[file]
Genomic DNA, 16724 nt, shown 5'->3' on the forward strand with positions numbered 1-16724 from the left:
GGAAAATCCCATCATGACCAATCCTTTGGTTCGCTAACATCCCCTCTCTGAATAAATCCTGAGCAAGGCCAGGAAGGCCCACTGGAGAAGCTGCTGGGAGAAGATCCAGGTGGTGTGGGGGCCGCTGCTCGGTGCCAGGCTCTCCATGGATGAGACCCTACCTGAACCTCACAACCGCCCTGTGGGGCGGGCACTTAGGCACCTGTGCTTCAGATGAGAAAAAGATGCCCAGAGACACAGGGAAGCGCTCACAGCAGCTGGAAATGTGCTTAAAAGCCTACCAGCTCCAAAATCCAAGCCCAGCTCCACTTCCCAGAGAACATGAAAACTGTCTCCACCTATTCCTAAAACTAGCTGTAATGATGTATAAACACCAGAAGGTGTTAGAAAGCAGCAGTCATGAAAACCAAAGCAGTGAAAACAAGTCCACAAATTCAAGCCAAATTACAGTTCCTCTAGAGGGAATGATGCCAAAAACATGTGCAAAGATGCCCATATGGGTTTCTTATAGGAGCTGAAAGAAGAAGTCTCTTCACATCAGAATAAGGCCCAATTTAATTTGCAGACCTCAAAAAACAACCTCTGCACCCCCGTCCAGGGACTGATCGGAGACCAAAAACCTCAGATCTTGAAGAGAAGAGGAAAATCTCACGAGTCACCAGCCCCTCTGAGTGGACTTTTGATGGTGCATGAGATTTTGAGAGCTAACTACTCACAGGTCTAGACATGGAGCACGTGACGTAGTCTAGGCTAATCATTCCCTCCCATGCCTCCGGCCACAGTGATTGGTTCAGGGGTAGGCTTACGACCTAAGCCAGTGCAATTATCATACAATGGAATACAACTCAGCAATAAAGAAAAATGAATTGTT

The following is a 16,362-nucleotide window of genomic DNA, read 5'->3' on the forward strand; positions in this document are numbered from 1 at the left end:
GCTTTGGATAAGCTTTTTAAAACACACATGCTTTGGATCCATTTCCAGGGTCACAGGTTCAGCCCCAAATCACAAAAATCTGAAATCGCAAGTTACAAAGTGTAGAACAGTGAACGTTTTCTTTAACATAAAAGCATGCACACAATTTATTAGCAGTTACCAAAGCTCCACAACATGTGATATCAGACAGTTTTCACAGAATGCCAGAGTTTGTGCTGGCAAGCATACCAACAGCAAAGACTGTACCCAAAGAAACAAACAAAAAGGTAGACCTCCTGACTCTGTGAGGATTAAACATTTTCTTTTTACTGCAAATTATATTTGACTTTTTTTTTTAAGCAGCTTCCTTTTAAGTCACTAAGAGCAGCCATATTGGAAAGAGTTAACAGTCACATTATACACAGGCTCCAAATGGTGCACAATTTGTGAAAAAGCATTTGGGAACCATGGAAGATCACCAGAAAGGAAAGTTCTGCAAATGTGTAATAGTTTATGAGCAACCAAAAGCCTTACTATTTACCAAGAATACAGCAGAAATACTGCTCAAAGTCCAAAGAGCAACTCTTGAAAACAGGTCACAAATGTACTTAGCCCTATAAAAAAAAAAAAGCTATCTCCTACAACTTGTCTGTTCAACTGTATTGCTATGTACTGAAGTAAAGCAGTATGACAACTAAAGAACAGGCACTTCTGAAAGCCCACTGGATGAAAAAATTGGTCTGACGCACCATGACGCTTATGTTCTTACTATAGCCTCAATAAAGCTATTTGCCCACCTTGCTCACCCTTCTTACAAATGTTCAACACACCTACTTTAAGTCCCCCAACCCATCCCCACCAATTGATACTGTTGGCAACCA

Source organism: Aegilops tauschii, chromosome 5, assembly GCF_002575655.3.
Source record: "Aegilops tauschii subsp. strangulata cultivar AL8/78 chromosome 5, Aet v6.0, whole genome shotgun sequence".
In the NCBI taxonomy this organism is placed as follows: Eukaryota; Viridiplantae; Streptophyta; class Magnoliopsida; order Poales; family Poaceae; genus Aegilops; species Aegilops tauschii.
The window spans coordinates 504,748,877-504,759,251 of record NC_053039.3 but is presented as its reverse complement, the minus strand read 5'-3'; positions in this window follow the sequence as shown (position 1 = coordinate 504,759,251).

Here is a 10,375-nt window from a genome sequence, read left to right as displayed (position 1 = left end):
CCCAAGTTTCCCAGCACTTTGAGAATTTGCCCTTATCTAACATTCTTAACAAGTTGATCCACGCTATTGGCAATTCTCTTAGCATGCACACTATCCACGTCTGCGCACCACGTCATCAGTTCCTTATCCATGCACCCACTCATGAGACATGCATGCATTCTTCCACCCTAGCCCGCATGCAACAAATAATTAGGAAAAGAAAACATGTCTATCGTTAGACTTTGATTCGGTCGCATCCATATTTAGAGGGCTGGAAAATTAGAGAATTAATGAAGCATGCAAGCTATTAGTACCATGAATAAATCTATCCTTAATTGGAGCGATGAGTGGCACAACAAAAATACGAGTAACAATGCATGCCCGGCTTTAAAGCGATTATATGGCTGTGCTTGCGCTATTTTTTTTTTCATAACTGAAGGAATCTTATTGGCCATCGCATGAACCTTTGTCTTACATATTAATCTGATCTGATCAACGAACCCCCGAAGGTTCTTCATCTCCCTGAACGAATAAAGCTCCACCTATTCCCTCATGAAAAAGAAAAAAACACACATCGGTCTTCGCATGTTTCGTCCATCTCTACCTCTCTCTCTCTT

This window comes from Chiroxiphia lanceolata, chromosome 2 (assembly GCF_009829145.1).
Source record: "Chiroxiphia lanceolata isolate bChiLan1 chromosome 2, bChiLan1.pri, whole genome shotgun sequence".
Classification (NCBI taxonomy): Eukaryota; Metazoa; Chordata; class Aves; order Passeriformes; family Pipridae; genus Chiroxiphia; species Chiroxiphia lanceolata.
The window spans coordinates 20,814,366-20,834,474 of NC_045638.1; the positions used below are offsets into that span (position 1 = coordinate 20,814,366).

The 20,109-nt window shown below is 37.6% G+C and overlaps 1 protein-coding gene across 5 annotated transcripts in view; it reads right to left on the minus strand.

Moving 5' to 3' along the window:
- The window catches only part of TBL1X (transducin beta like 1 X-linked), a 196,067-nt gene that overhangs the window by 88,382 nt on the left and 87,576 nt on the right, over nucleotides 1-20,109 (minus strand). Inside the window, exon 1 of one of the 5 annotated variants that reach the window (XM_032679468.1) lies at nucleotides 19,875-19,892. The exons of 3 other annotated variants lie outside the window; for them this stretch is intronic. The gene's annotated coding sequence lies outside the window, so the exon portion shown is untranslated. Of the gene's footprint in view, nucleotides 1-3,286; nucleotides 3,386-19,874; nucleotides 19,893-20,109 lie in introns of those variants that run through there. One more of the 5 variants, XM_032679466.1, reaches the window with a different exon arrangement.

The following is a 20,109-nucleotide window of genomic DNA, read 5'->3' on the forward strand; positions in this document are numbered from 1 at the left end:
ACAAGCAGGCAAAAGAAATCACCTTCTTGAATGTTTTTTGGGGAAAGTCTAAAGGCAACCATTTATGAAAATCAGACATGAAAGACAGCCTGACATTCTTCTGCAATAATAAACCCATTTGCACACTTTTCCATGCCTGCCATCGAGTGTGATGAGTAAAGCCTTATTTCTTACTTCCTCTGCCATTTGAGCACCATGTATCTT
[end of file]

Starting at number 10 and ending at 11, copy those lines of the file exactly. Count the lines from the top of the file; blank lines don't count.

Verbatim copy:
CCCAAGTTTCCCAGCACTTTGAGAATTTGCCCTTATCTAACATTCTTAACAAGTTGATCCACGCTATTGGCAATTCTCTTAGCATGCACACTATCCACGTCTGCGCACCACGTCATCAGTTCCTTATCCATGCACCCACTCATGAGACATGCATGCATTCTTCCACCCTAGCCCGCATGCAACAAATAATTAGGAAAAGAAAACATGTCTATCGTTAGACTTTGATTCGGTCGCATCCATATTTAGAGGGCTGGAAAATTAGAGAATTAATGAAGCATGCAAGCTATTAGTACCATGAATAAATCTATCCTTAATTGGAGCGATGAGTGGCACAACAAAAATACGAGTAACAATGCATGCCCGGCTTTAAAGCGATTATATGGCTGTGCTTGCGCTATTTTTTTTTTCATAACTGAAGGAATCTTATTGGCCATCGCATGAACCTTTGTCTTACATATTAATCTGATCTGATCAACGAACCCCCGAAGGTTCTTCATCTCCCTGAACGAATAAAGCTCCACCTATTCCCTCATGAAAAAGAAAAAAACACACATCGGTCTTCGCATGTTTCGTCCATCTCTACCTCTCTCTCTCTT

This window comes from Chiroxiphia lanceolata, chromosome 2 (assembly GCF_009829145.1).